What is Tourette Syndrome?
Tourette syndrome (TS) is defined by having both multiple motor and vocal tics that last for more than one year and start before age 18 years. Tics are sudden, rapid, repeated, non-rhythmic movements (motor tics) or vocalizations (vocal tics). Examples of motor tics are eye blinking, shoulder shrugging, and head tossing. Vocal tics may include sniffing, tongue clicking, throat clearing, and random vocalizations. Tics are quite common, particularly in children. While some people suffer from severe motor and vocal tics, others may not always be aware of their presence. Other tic disorders include chronic tic disorder (only motor or vocal tics) and transient tic disorder.
What causes TS and other tic disorders?
Tic disorders are known to be related to parts of the brain that control movements, although the exact causes of tics are still poorly understood. There is a strong hereditary basis of tics which often run in families. However, sometimes tic disorders arise without any known family history. Finding the genes involved in tic disorders can provide important clues as to which brain functions and cell types are impaired, and which time periods in human development are most vulnerable. This will help find new therapies for the treatment of tic disorders.
What is the aim of TIC Genetics?
TIC Genetics (Tourette International Collaborative Genetics Study) aims to identify the genes that are involved in causing tic disorders.
Who can participate in TIC Genetics?
Families with persons with a tic disorder and their unaffected family members are invited to participate in the TIC Genetics study. Participating family members may be of any age. Families will consist of one offspring (child or adult) with a lifetime diagnosis of a tic disorder (does not need to currently have tics) and both of his/her biological parents who have never been diagnosed with a tic disorder.
Can I still participate if other people in my family have Tourette Syndrome or a tic disorder?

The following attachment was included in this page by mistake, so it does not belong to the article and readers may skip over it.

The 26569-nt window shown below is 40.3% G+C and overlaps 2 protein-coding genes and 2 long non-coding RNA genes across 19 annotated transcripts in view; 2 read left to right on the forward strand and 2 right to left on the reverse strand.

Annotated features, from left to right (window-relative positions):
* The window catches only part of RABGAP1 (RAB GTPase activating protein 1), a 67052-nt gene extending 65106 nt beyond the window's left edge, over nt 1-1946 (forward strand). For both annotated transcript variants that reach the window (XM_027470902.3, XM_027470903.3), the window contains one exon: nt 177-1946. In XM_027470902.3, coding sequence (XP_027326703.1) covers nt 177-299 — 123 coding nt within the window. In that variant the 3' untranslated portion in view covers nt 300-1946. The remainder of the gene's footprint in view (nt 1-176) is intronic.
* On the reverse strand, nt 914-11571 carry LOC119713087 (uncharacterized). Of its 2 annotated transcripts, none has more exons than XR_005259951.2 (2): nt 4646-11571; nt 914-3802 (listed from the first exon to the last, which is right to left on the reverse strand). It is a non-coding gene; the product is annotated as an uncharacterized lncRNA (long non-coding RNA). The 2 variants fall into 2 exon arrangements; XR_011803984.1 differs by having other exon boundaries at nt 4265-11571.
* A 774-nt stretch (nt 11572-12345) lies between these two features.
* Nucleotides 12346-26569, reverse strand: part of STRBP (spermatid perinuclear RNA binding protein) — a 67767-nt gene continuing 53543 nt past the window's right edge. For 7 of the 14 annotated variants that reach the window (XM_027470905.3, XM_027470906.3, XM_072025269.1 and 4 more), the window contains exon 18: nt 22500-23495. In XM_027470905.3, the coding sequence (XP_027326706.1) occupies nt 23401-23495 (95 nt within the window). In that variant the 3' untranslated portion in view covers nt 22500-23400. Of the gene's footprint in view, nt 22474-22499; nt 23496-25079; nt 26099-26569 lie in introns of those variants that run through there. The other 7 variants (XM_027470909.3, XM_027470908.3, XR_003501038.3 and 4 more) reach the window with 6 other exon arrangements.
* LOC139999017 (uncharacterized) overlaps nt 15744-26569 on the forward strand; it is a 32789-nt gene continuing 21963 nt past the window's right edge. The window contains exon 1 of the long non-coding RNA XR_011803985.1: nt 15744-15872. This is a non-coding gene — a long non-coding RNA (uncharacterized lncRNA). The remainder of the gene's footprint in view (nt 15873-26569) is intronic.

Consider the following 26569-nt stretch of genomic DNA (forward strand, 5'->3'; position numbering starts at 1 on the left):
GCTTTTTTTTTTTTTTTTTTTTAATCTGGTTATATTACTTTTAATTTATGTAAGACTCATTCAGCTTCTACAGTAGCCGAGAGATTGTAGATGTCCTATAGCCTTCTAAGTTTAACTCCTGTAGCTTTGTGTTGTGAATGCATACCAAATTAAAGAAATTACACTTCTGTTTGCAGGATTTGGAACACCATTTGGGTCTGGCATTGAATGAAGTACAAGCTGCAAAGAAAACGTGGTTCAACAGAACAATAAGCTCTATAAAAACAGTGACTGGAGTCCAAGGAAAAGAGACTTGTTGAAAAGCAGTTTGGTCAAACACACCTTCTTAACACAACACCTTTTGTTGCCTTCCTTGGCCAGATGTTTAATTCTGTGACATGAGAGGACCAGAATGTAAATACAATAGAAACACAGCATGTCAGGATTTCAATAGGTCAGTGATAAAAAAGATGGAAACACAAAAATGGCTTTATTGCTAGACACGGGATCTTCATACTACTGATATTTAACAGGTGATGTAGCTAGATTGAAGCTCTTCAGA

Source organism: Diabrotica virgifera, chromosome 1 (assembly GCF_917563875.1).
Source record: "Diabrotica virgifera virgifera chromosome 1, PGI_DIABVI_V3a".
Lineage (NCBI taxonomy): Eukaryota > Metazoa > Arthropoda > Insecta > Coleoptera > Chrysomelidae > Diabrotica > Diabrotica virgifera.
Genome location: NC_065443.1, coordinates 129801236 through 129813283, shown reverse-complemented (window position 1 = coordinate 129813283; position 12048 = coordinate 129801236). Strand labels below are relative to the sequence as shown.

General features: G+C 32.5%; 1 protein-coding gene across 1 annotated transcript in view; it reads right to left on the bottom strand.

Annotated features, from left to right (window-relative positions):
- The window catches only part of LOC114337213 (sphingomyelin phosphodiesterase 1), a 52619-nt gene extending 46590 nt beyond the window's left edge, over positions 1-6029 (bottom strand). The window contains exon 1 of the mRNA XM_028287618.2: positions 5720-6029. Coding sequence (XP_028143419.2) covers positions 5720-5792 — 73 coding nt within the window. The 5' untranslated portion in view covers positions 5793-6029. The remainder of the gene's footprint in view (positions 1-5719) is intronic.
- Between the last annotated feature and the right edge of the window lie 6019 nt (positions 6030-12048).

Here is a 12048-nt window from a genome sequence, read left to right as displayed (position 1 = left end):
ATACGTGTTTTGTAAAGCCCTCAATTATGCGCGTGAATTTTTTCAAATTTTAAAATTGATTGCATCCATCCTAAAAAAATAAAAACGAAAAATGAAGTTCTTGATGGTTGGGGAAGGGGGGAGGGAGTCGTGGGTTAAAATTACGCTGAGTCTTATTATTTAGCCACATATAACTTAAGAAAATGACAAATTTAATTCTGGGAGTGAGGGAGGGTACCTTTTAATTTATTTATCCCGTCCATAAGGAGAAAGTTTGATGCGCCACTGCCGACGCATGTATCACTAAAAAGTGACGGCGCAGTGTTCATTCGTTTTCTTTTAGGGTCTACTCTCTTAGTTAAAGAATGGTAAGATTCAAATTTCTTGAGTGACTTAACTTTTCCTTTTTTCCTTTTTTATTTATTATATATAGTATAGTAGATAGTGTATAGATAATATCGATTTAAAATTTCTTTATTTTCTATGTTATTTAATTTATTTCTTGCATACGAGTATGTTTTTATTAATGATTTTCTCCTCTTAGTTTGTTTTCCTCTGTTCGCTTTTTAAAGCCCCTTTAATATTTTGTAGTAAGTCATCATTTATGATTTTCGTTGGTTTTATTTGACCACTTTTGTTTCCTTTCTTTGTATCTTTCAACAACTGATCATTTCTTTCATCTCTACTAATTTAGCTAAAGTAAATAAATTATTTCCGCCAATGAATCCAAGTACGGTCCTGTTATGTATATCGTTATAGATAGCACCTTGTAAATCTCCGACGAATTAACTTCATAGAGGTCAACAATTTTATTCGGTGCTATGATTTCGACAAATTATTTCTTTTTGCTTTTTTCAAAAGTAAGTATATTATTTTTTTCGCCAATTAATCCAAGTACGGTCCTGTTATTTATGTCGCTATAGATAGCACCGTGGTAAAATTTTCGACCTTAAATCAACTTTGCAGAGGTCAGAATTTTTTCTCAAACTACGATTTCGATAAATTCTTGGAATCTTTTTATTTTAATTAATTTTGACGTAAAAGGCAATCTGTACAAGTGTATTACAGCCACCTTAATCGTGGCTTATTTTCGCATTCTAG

You are not eligible if your parents and blood/full siblings are affected, but you can still participate if other members of your family are affected.
What do I need to do to participate in TIC Genetics?
All participating family members complete a questionnaire on tics and related behaviors and are invited to a single visit to our study site. During that visit, the questionnaire will be reviewed, and a single blood draw will be taken.
What if I live far away from the Yale Child Study Center?
Please contact us for additional information about other study sites that may be closer to you, or for other possibilities about how you can participate without having to come to Yale.
Sounds good! How can I participate in TIC Genetics?
If you are interested in participating, please send an email to Adam Lombroso at firstname.lastname@example.org or call 203-677-0842 and leave a voicemail. You may also complete the form here.
How long will the study procedures take for us to do?
The questionnaires can be completed prior to your visit and should take 20-30 minutes. The blood draw and interview will take about 20 minutes each.
Will I receive results from your study of my family’s genes?
We cannot return individual genetic results because our studies are performed as research. The genetic analyses we perform in our research study are not performed in certified genetic testing laboratories. If you wish to have clinical diagnostic testing performed, we will provide you with a referral to genetic counseling or to psychiatric services.
When will I receive my gift card?
Once all family members have completed all study procedures (questionnaire, blood draw, interview), we will send you the gift card via email.